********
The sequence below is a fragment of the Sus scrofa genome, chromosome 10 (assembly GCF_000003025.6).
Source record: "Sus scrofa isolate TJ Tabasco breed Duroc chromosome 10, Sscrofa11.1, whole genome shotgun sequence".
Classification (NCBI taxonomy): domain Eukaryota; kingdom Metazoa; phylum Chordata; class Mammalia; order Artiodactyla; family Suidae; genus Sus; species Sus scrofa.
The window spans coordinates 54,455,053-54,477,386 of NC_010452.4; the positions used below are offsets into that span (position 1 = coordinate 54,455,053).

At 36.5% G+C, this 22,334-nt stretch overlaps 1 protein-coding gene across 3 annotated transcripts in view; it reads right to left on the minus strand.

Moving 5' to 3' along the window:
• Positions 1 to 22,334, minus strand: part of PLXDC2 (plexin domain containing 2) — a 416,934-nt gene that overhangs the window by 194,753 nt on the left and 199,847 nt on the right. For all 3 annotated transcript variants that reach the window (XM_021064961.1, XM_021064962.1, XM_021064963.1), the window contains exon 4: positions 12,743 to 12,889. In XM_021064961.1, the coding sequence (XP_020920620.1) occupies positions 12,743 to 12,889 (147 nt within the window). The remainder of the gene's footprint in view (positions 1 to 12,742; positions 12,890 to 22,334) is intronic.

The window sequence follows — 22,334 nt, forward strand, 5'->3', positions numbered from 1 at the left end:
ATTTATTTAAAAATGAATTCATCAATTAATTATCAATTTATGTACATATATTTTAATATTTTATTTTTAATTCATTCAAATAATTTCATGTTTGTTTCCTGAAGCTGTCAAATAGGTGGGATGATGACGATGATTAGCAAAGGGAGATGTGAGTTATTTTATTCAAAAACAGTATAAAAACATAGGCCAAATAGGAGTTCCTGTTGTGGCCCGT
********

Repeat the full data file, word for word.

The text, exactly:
The sequence below is a fragment of the Sus scrofa genome, chromosome 10 (assembly GCF_000003025.6).
Source record: "Sus scrofa isolate TJ Tabasco breed Duroc chromosome 10, Sscrofa11.1, whole genome shotgun sequence".
Classification (NCBI taxonomy): domain Eukaryota; kingdom Metazoa; phylum Chordata; class Mammalia; order Artiodactyla; family Suidae; genus Sus; species Sus scrofa.
The window spans coordinates 54,455,053-54,477,386 of NC_010452.4; the positions used below are offsets into that span (position 1 = coordinate 54,455,053).

At 36.5% G+C, this 22,334-nt stretch overlaps 1 protein-coding gene across 3 annotated transcripts in view; it reads right to left on the minus strand.

Moving 5' to 3' along the window:
• Positions 1 to 22,334, minus strand: part of PLXDC2 (plexin domain containing 2) — a 416,934-nt gene that overhangs the window by 194,753 nt on the left and 199,847 nt on the right. For all 3 annotated transcript variants that reach the window (XM_021064961.1, XM_021064962.1, XM_021064963.1), the window contains exon 4: positions 12,743 to 12,889. In XM_021064961.1, the coding sequence (XP_020920620.1) occupies positions 12,743 to 12,889 (147 nt within the window). The remainder of the gene's footprint in view (positions 1 to 12,742; positions 12,890 to 22,334) is intronic.

The window sequence follows — 22,334 nt, forward strand, 5'->3', positions numbered from 1 at the left end:
ATTTATTTAAAAATGAATTCATCAATTAATTATCAATTTATGTACATATATTTTAATATTTTATTTTTAATTCATTCAAATAATTTCATGTTTGTTTCCTGAAGCTGTCAAATAGGTGGGATGATGACGATGATTAGCAAAGGGAGATGTGAGTTATTTTATTCAAAAACAGTATAAAAACATAGGCCAAATAGGAGTTCCTGTTGTGGCCCGT